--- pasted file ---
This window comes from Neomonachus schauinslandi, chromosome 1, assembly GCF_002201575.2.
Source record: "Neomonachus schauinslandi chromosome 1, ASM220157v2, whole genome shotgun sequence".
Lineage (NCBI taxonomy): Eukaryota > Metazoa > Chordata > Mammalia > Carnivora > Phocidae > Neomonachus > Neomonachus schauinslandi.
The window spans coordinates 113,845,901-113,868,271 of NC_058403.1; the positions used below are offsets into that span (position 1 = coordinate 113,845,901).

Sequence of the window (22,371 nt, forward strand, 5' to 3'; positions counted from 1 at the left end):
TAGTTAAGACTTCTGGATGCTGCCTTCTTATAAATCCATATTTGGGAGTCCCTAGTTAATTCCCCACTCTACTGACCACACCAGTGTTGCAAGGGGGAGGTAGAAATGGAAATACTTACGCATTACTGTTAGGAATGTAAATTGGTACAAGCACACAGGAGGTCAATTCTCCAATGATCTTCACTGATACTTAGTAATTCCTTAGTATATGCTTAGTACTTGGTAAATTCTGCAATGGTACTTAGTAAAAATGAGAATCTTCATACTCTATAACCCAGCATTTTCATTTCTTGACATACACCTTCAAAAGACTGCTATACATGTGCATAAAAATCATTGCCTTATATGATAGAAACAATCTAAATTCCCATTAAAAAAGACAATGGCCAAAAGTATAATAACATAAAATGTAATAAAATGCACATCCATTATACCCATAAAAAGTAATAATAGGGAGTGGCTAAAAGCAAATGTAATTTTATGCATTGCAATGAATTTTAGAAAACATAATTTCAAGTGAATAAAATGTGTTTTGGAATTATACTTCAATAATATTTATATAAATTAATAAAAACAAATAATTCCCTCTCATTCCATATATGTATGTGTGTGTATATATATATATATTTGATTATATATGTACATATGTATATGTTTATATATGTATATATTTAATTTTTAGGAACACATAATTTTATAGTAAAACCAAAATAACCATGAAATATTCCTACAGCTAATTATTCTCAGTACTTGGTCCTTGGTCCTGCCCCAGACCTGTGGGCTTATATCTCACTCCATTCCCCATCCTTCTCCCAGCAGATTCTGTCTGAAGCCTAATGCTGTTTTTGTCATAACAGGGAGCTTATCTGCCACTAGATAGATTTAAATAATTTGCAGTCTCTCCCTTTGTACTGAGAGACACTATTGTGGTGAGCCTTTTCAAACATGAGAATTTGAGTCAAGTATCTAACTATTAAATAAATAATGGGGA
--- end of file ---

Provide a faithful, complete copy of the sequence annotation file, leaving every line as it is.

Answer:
This window comes from Neomonachus schauinslandi, chromosome 1, assembly GCF_002201575.2.
Source record: "Neomonachus schauinslandi chromosome 1, ASM220157v2, whole genome shotgun sequence".
Lineage (NCBI taxonomy): Eukaryota > Metazoa > Chordata > Mammalia > Carnivora > Phocidae > Neomonachus > Neomonachus schauinslandi.
The window spans coordinates 113,845,901-113,868,271 of NC_058403.1; the positions used below are offsets into that span (position 1 = coordinate 113,845,901).

Sequence of the window (22,371 nt, forward strand, 5' to 3'; positions counted from 1 at the left end):
TAGTTAAGACTTCTGGATGCTGCCTTCTTATAAATCCATATTTGGGAGTCCCTAGTTAATTCCCCACTCTACTGACCACACCAGTGTTGCAAGGGGGAGGTAGAAATGGAAATACTTACGCATTACTGTTAGGAATGTAAATTGGTACAAGCACACAGGAGGTCAATTCTCCAATGATCTTCACTGATACTTAGTAATTCCTTAGTATATGCTTAGTACTTGGTAAATTCTGCAATGGTACTTAGTAAAAATGAGAATCTTCATACTCTATAACCCAGCATTTTCATTTCTTGACATACACCTTCAAAAGACTGCTATACATGTGCATAAAAATCATTGCCTTATATGATAGAAACAATCTAAATTCCCATTAAAAAAGACAATGGCCAAAAGTATAATAACATAAAATGTAATAAAATGCACATCCATTATACCCATAAAAAGTAATAATAGGGAGTGGCTAAAAGCAAATGTAATTTTATGCATTGCAATGAATTTTAGAAAACATAATTTCAAGTGAATAAAATGTGTTTTGGAATTATACTTCAATAATATTTATATAAATTAATAAAAACAAATAATTCCCTCTCATTCCATATATGTATGTGTGTGTATATATATATATATTTGATTATATATGTACATATGTATATGTTTATATATGTATATATTTAATTTTTAGGAACACATAATTTTATAGTAAAACCAAAATAACCATGAAATATTCCTACAGCTAATTATTCTCAGTACTTGGTCCTTGGTCCTGCCCCAGACCTGTGGGCTTATATCTCACTCCATTCCCCATCCTTCTCCCAGCAGATTCTGTCTGAAGCCTAATGCTGTTTTTGTCATAACAGGGAGCTTATCTGCCACTAGATAGATTTAAATAATTTGCAGTCTCTCCCTTTGTACTGAGAGACACTATTGTGGTGAGCCTTTTCAAACATGAGAATTTGAGTCAAGTATCTAACTATTAAATAAATAATGGGGA